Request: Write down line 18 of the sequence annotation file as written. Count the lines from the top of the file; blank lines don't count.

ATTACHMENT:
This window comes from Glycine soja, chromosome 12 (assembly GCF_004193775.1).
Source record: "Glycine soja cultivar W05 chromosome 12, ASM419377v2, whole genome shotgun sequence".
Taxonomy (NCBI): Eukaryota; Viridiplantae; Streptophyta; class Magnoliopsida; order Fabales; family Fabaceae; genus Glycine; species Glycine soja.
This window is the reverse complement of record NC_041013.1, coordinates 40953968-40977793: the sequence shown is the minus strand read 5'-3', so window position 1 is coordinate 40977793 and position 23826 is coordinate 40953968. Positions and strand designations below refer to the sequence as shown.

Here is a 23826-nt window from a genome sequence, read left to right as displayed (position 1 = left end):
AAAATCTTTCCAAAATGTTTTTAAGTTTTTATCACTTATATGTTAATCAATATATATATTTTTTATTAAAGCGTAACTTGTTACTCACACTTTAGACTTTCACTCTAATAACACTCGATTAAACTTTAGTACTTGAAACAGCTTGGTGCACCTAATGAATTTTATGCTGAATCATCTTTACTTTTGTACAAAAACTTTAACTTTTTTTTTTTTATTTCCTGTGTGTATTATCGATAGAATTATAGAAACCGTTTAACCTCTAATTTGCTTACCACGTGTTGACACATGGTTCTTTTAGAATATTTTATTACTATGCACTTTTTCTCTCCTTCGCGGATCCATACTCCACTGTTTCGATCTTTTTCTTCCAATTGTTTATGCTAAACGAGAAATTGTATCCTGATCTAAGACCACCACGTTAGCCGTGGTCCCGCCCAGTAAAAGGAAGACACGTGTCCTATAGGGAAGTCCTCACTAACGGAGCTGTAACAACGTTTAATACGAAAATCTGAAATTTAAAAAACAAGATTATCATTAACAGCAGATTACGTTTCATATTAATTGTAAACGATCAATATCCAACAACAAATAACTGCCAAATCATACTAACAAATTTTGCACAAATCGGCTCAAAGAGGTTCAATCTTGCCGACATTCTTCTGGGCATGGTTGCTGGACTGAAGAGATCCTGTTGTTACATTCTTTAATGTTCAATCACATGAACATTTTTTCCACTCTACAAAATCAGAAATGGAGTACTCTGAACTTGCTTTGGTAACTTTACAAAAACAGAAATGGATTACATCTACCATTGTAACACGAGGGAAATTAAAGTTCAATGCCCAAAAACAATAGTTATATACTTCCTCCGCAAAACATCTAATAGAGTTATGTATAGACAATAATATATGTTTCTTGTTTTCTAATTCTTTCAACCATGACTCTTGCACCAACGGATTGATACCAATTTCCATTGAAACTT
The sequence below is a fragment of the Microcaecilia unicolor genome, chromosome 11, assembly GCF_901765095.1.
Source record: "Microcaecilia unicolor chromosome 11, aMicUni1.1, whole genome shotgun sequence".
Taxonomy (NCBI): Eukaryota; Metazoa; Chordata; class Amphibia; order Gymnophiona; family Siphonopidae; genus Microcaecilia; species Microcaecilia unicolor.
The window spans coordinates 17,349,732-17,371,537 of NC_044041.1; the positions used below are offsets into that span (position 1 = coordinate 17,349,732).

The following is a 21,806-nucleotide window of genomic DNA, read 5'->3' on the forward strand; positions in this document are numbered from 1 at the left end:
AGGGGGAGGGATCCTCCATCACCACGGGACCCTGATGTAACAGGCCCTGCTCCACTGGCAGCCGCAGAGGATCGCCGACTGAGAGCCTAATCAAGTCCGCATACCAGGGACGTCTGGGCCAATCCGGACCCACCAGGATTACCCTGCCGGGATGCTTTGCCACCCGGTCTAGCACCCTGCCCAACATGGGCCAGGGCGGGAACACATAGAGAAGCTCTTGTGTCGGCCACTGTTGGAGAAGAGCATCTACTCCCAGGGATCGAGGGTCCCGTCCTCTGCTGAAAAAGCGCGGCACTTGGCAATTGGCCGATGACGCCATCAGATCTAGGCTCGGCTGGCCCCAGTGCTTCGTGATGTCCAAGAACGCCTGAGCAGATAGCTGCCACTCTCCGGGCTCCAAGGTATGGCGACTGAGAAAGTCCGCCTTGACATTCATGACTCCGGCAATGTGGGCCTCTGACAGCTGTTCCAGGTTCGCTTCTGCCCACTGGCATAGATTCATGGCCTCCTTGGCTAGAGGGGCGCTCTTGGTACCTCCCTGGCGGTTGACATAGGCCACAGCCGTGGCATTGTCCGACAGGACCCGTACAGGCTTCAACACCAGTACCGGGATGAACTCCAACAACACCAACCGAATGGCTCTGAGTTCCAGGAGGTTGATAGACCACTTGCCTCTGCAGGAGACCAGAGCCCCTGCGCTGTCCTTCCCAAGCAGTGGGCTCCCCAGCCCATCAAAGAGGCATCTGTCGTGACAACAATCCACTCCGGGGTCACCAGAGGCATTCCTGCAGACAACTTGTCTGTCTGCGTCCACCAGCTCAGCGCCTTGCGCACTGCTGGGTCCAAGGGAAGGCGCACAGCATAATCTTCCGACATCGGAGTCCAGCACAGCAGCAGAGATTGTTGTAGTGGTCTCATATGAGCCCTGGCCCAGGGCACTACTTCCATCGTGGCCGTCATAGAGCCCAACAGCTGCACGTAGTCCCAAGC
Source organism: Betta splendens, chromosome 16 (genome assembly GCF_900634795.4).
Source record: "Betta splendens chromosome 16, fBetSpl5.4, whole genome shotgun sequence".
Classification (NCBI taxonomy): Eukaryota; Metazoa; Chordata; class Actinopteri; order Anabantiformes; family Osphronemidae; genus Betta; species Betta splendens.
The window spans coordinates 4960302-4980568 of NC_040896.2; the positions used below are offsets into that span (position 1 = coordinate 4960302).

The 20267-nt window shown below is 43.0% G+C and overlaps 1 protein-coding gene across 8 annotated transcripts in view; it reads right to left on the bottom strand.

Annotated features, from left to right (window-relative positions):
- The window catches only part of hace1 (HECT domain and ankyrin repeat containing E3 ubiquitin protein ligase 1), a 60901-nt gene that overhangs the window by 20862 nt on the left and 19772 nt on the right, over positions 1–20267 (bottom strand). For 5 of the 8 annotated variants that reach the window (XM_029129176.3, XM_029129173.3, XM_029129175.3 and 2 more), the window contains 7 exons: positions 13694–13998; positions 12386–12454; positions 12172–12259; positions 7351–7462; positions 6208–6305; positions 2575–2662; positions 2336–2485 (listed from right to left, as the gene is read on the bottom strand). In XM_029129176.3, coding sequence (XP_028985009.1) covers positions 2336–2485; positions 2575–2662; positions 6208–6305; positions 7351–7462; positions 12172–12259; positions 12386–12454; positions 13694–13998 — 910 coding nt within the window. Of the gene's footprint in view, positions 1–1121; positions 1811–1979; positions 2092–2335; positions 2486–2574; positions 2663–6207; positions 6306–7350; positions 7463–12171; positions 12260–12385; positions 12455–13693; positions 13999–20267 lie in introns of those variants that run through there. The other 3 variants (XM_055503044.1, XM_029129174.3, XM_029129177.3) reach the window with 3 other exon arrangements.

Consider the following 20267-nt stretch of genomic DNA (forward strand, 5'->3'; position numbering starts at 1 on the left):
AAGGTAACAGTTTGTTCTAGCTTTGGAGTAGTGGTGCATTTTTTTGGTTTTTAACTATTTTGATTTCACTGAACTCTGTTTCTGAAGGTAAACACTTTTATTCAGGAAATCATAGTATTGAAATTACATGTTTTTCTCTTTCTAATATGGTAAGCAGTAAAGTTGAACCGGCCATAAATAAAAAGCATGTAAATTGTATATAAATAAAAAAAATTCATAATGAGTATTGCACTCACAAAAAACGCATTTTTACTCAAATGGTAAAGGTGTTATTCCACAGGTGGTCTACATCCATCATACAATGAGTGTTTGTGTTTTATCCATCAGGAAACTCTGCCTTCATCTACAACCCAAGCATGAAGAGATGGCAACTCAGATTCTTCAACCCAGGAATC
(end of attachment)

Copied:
Annotated features, from left to right (window-relative positions):